### 1 — 14:00 — Bayesian Risk-Averse Reinforcement Learning

Reinforcement Learning (RL) has become a powerful tool in various fields such as autonomous driving and robotics in recent years. Within RL, an agent continuously interacts with its environment by choosing actions, observing rewards, and transitioning to new states. However, interacting with the actual physical environment can be costly or even unfeasible, which has led to the development of offline RL. In offline RL, the agent operates within a simulated training environment that is constructed based on previously observed data to approximate the real environment where the policy will ultimately be applied.

Directly implementing the policy learned from the training environment in the real environment can be risky, because of model misspecification, which is caused by the lack of historical data. To account for this model misspecification, we adopt a formulation of Bayesian risk MDP (BRMDP) with infinite horizon, which uses Bayesian posterior to estimate the transition model and impose a risk measure to account for the model uncertainty. We derive the asymptotic normality that characterizes the difference between the Bayesian risk value function and the original value function under true unknown distribution. The result indicates the Bayesian risk-averse approach tends to pessimistically underestimate the original value function and such a gap increases with stronger risk-aversion but decreases with more available data.

### 2 — 14:30 — Robust Regret Markov Decision Processes

Markov decision processes (MDPs) are one of the standard frameworks for reinforcement learning and sequential decision-making problems under uncertainty. However, a practical limitation of standard MDPs is their assumption of having precise knowledge of model parameters, such as transition probabilities and rewards. This assumption becomes problematic in real-world scenarios where the effect of these estimation errors in these parameters can accumulate over time, leading to output policies that are sensitive to errors and may fail catastrophically when deployed. To address this challenge, robust MDPs have emerged as a popular alternative. Robust MDPs aim to optimize worst-case performance by considering the ambiguity in the model parameters. While robust MDPs offer reliable policies even with limited data, they are often overly conservative. In this presentation, we propose to adopt the regret decision criterion to tackle this issue. We introduce a novel framework called robust regret MDPs, which specifically optimize stepwise regret under model ambiguity. By incorporating this criterion, we aim to strike a balance between policy reliability and the overly conservative nature of worst-case performances. The proposed robust regret MDPs can be solved by the value iteration method. Moreover, we present novel algorithms for efficiently computing the associated Bellman updates for large instances.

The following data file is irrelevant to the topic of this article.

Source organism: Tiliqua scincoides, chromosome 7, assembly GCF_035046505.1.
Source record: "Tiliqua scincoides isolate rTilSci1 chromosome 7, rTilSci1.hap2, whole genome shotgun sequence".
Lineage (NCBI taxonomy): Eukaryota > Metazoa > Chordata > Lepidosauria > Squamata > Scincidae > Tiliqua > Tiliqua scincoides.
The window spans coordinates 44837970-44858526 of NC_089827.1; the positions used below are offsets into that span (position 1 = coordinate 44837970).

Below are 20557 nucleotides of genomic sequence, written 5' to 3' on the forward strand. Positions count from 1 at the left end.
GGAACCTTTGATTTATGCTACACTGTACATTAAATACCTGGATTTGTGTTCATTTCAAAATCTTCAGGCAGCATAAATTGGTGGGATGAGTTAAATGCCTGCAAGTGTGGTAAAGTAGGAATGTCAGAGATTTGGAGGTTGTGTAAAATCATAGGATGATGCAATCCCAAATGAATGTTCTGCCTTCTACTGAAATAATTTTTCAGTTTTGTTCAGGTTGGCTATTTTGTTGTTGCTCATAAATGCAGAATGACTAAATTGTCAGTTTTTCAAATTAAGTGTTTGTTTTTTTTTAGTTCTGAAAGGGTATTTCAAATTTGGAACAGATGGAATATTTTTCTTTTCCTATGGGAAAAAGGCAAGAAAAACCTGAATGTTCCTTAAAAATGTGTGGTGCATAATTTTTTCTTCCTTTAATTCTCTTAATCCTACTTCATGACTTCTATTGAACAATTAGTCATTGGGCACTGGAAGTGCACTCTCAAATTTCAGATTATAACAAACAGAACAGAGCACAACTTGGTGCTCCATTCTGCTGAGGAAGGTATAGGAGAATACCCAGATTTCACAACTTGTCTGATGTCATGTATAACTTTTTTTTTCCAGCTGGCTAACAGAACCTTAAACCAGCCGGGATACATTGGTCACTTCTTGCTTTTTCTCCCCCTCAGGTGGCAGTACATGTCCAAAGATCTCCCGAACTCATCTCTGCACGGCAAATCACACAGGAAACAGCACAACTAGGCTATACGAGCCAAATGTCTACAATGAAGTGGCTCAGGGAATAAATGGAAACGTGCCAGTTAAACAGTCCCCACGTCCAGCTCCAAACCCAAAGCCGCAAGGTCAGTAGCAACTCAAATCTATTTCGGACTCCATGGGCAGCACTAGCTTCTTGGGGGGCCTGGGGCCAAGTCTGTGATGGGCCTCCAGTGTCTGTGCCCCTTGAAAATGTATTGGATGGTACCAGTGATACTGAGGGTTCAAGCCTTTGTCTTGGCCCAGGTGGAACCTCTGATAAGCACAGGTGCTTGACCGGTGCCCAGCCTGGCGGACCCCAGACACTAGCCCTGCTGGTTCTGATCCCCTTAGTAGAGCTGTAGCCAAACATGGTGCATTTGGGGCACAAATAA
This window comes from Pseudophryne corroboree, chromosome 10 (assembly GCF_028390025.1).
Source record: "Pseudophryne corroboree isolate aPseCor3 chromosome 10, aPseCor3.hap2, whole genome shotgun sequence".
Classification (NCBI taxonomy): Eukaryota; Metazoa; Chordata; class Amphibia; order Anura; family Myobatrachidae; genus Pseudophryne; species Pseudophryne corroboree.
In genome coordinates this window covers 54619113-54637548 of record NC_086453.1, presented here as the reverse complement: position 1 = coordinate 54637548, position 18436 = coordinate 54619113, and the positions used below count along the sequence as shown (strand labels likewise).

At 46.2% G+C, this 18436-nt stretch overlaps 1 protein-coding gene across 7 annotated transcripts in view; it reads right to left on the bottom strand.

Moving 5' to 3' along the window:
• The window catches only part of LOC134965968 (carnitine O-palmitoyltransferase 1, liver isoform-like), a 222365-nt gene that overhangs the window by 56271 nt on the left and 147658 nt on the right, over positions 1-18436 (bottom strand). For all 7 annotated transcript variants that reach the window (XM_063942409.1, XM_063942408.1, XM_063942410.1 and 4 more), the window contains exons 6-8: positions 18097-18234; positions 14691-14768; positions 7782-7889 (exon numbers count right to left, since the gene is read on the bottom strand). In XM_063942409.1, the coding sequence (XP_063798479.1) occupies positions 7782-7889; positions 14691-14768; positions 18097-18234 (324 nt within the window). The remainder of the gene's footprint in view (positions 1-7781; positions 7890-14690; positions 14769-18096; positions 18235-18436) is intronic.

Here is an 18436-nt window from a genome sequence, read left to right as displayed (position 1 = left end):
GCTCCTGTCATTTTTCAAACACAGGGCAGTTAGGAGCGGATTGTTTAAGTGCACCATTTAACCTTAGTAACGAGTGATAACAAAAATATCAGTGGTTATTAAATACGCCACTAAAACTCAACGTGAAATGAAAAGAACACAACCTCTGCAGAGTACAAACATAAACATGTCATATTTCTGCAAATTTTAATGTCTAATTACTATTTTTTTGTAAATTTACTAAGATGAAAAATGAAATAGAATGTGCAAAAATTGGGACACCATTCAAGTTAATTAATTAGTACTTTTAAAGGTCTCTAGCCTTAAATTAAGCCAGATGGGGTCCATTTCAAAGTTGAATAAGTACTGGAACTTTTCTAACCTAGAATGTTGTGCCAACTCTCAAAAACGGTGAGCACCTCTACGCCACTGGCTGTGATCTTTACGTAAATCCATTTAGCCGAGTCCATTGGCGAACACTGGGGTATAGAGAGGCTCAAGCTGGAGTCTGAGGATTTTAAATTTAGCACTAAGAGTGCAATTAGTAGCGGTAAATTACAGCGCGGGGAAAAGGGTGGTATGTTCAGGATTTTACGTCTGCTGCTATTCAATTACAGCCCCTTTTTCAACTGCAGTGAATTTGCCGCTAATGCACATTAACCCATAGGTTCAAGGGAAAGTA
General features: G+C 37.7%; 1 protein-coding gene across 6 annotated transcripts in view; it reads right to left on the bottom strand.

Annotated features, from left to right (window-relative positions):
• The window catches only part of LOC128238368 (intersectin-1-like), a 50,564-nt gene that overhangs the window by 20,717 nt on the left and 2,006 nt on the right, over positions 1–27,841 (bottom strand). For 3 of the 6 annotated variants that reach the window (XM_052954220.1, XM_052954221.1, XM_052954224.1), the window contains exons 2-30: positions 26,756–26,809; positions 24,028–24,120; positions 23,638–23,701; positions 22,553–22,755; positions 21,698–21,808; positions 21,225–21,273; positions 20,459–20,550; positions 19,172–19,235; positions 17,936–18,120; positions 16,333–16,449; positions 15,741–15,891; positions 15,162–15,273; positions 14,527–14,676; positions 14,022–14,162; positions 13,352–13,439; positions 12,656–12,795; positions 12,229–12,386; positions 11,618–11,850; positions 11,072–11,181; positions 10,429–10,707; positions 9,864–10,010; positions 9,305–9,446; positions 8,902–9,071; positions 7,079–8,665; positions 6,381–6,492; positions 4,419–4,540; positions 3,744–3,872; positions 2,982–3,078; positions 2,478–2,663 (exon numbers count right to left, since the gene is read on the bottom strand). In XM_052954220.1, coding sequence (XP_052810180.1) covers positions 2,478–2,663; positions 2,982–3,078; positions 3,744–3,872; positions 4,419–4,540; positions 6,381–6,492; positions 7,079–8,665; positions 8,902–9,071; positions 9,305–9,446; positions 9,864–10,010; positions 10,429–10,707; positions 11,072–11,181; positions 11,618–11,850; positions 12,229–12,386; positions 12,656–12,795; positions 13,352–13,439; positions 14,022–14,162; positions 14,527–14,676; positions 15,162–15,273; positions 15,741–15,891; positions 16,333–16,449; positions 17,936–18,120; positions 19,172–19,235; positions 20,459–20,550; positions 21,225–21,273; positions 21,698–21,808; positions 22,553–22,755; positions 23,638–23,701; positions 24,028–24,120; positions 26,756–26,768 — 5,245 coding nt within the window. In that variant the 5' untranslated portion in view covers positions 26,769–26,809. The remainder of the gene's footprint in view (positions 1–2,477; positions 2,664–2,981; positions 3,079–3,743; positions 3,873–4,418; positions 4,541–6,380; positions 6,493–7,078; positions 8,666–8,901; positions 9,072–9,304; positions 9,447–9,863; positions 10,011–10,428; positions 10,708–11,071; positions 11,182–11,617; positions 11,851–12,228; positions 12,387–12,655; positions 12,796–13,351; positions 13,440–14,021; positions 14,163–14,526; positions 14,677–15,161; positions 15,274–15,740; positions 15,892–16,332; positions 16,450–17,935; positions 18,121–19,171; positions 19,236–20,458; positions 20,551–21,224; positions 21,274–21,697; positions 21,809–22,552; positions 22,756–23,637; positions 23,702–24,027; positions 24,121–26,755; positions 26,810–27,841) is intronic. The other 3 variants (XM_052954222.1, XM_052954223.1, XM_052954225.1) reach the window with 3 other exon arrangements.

### 3 — 15:00 — Distributionally Robust Path Integral Control

We consider a continuous-time continuous-space stochastic optimal control problem, where the controller lacks exact knowledge of the underlying diffusion process, relying instead on a finite set of historical disturbance trajectories. In situations where data collection is limited, the controller synthesized from empirical data may exhibit poor performance. To address this issue, we introduce a novel approach named Distributionally Robust Path Integral (DRPI). The proposed method employs distributionally robust optimization (DRO) to robustify the resulting policy against the unknown diffusion process. Notably, the DRPI scheme shows similarities with risk-sensitive control, which enables us to utilize the path integral control (PIC) framework as an efficient solution scheme. We derive theoretical performance guarantees for the DRPI scheme, which closely aligns with selecting a risk parameter in risk-sensitive control. We validate the efficacy of our scheme and showcase its superiority when compared to risk-neutral PIC policies in the absence of the true diffusion process.

### 4 — 15:30 — Towards Optimal Offline Reinforcement Learning

We study offline reinforcement learning problems with a long-run average reward objective. The state-action pairs generated by any fixed behavioral policy thus follow a Markov chain, and the empirical state-action-next-state distribution satisfies a large deviations principle. We use the rate function of this large deviations principle to construct an uncertainty set for the unknown true state-action-next-state distribution. We also construct a distribution shift transformation that maps any distribution in this uncertainty set to a state-action-next-state distribution of the Markov chain generated by a fixed evaluation policy, which may differ from the behavioral policy. We prove that the worst-case average reward of the evaluation policy with respect to all distributions in the shifted uncertainty set provides, in a rigorous statistical sense, the least conservative estimator for the average reward under the unknown true distribution. This guarantee is available even if one has only access to one single trajectory of serially correlated state-action pairs. The emerging robust optimization problem can be viewed as a robust Markov decision process with a non-rectangular uncertainty set. We develop an efficient first-order algorithm for solving such problems. Numerical experiments show that our methods compare favorably against state-of-the-art methods.